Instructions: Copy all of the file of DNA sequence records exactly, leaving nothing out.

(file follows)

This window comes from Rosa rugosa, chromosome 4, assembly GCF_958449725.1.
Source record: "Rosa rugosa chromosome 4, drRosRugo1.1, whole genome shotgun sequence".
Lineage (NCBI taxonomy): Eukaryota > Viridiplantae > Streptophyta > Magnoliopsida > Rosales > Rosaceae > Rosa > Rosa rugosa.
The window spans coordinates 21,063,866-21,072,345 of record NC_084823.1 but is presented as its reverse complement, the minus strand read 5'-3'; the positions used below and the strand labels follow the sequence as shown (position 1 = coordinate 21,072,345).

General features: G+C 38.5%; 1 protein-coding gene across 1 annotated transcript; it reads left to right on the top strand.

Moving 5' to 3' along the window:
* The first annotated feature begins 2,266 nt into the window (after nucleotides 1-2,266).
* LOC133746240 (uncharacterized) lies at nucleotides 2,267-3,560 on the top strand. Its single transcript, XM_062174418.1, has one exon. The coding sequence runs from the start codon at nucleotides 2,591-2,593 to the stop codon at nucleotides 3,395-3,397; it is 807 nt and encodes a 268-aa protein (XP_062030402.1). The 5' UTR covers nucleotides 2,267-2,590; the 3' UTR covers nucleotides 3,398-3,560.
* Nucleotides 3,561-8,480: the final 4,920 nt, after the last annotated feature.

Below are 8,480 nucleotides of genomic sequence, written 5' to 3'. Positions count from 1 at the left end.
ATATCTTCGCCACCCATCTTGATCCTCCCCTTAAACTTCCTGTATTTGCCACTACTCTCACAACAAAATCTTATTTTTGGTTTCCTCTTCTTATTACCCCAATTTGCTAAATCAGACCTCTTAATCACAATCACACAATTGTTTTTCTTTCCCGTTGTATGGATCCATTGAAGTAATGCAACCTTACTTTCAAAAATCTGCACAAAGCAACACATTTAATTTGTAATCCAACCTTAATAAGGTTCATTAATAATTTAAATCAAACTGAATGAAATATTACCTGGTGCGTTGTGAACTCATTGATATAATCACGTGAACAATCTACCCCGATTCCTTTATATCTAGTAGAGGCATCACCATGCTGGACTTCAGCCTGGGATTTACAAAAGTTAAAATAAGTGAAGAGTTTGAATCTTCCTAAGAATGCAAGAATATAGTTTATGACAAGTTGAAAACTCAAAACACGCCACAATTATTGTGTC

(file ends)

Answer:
This window comes from Rosa rugosa, chromosome 4, assembly GCF_958449725.1.
Source record: "Rosa rugosa chromosome 4, drRosRugo1.1, whole genome shotgun sequence".
Lineage (NCBI taxonomy): Eukaryota > Viridiplantae > Streptophyta > Magnoliopsida > Rosales > Rosaceae > Rosa > Rosa rugosa.
The window spans coordinates 21,063,866-21,072,345 of record NC_084823.1 but is presented as its reverse complement, the minus strand read 5'-3'; the positions used below and the strand labels follow the sequence as shown (position 1 = coordinate 21,072,345).

General features: G+C 38.5%; 1 protein-coding gene across 1 annotated transcript; it reads left to right on the top strand.

Moving 5' to 3' along the window:
* The first annotated feature begins 2,266 nt into the window (after nucleotides 1-2,266).
* LOC133746240 (uncharacterized) lies at nucleotides 2,267-3,560 on the top strand. Its single transcript, XM_062174418.1, has one exon. The coding sequence runs from the start codon at nucleotides 2,591-2,593 to the stop codon at nucleotides 3,395-3,397; it is 807 nt and encodes a 268-aa protein (XP_062030402.1). The 5' UTR covers nucleotides 2,267-2,590; the 3' UTR covers nucleotides 3,398-3,560.
* Nucleotides 3,561-8,480: the final 4,920 nt, after the last annotated feature.

Below are 8,480 nucleotides of genomic sequence, written 5' to 3'. Positions count from 1 at the left end.
ATATCTTCGCCACCCATCTTGATCCTCCCCTTAAACTTCCTGTATTTGCCACTACTCTCACAACAAAATCTTATTTTTGGTTTCCTCTTCTTATTACCCCAATTTGCTAAATCAGACCTCTTAATCACAATCACACAATTGTTTTTCTTTCCCGTTGTATGGATCCATTGAAGTAATGCAACCTTACTTTCAAAAATCTGCACAAAGCAACACATTTAATTTGTAATCCAACCTTAATAAGGTTCATTAATAATTTAAATCAAACTGAATGAAATATTACCTGGTGCGTTGTGAACTCATTGATATAATCACGTGAACAATCTACCCCGATTCCTTTATATCTAGTAGAGGCATCACCATGCTGGACTTCAGCCTGGGATTTACAAAAGTTAAAATAAGTGAAGAGTTTGAATCTTCCTAAGAATGCAAGAATATAGTTTATGACAAGTTGAAAACTCAAAACACGCCACAATTATTGTGTC